The innovation was developed for low-pressure pneumatic testing of a vacuum chamber in the Kennedy Cryogenics Test Laboratory. Standard relief valves that utilize mechanical springs did not function adequately at the low pressure (16 pounds per square inch [psi]) required by the inventors during testing. The technology is an improvement over current pressure relief valves using spring mechanisms. Typical pressure relief valves are normally held closed by a spring. After a relief valves cracking pressure is reached, the spring is compressed and the valve opens to relieve excess pressure. The NASA valve eliminates the need for a spring by instead incorporating magnets to hold the poppet relief valve in the closed position. The use of magnets in a pressure relief valve exploits the exponential decay of the magnetic field between two magnets as they are separated. This leads to a faster acting valve that does not require an increasing force to open the relief valve after cracking pressure has been surpassed, as is the case in standard pressure relief valves.
mechanical and fluid systems
Conical Seat ShutOff Valve
Floating Piston Valve
Instead of looking to improve current valve designs, a new type of valve was conceived that not only addresses recurring failures but could operate at very high pressures and flow rates, while maintaining high reliability and longevity. The valve design is applicable for pressures ranging from 15-15,000+ psi, and incorporates a floating piston design, used for controlling a flow of a pressurized working fluid. The balanced, floating piston valve design has a wide range of potential applications in all sizes and pressure ranges. The extremely simple design and few parts makes the design inherently reliable, simple to manufacture, and easy to maintain. The valve concept works with soft or hard metal seats, and the closing force is easily adjustable so that any closing force desired can be created. The fact that no adjustment is required in the design, ensures valve performance throughout valve life and operation. This valve has many unique features and design advantages over conventional valve concepts: - The largest advantage is the elimination of the valve stem and any conventional actuator, reduces physical size and cost. - It is constructed with only 5 parts. - It eliminates the need for many seals, which reduces failure, downtime and maintenance while increasing reliability and seat life. - The flow path is always axially and radially symmetric, eliminating almost all of the flow induced thrust loads - even during transition from closed to open.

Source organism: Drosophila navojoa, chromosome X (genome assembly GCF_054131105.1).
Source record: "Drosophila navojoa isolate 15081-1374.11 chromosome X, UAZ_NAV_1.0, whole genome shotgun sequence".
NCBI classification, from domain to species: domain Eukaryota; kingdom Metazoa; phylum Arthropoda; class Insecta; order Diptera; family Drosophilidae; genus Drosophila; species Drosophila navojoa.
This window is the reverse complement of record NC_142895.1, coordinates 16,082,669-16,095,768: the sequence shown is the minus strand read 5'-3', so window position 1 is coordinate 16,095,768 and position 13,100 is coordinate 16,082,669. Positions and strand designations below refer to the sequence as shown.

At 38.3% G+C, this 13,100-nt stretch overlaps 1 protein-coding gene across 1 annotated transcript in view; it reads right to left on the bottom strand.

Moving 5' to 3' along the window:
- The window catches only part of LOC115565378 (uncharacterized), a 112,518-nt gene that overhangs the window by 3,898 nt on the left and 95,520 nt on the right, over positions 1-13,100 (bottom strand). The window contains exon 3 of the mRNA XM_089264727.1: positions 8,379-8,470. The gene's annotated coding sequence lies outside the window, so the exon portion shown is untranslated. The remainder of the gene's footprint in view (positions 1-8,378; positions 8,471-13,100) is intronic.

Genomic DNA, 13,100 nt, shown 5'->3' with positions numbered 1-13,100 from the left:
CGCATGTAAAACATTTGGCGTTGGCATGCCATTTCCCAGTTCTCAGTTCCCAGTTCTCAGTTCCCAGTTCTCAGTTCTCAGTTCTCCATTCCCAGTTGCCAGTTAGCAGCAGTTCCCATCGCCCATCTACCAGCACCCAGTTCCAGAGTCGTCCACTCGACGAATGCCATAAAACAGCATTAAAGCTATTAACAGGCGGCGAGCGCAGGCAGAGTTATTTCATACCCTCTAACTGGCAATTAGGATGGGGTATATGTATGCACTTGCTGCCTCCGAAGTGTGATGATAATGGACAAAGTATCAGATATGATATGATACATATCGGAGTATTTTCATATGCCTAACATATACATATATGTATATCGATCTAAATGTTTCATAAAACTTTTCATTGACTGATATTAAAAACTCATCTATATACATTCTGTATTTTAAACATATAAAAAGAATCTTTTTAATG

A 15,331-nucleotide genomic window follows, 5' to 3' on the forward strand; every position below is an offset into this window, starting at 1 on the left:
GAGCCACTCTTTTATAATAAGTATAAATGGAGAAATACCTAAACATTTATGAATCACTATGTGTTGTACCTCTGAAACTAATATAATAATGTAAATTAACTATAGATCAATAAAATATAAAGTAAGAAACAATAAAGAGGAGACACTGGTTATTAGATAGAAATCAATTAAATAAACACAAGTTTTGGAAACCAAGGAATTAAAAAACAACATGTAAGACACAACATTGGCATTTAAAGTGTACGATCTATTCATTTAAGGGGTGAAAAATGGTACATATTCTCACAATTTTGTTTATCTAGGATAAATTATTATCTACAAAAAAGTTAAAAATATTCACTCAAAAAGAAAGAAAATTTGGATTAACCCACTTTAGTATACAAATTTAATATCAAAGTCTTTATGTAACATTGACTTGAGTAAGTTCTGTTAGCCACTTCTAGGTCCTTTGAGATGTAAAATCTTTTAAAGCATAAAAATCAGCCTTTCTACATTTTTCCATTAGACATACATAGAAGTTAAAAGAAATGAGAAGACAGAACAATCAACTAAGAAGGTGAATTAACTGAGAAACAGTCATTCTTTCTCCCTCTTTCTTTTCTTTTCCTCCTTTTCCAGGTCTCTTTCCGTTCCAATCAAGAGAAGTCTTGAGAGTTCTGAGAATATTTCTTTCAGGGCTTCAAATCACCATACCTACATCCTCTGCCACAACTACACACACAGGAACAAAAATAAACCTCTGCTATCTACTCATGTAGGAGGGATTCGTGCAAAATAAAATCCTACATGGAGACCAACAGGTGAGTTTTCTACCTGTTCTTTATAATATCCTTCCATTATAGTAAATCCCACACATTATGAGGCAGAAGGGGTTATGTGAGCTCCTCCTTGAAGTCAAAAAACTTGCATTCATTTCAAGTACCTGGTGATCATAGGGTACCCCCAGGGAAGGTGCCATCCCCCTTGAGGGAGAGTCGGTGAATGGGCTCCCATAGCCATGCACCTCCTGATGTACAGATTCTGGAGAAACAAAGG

mechanical and fluid systems
Low-Cost, Long-Lasting Valve Seal
NASA&#8217s technique simplifies the seat installation process by requiring less installation equipment, eliminating the need for unnecessary apparatus such as fasteners and retainers. Multiple seals can be installed simultaneously, saving both time and money. NASA has tested the long-term performance of a solenoid actuated valve with a seat that was fitted using the new installation technique. The valve was fabricated and tested to determine high-cycle and internal leakage performance for an inductive pulsed plasma thruster (IPPT) application for in-space propulsion. The valve demonstrated the capability to throttle the gas flow rate while maintaining low leakage rates of less than 10<sup>-3</sup> standard cubic centimeters per second (sccss) of helium (He) at the beginning of the valves lifetime. The IPPT solenoid actuated valve test successfully reached 1 million cycles with desirable leakage performance, which is beyond traditional solenoid valve applications requirements. Future design iterations can further enhance the valve&#8217s life span and performance. The seat seal installation method is most applicable to small valve instruments that have a small orifice of 0.5 inches or less.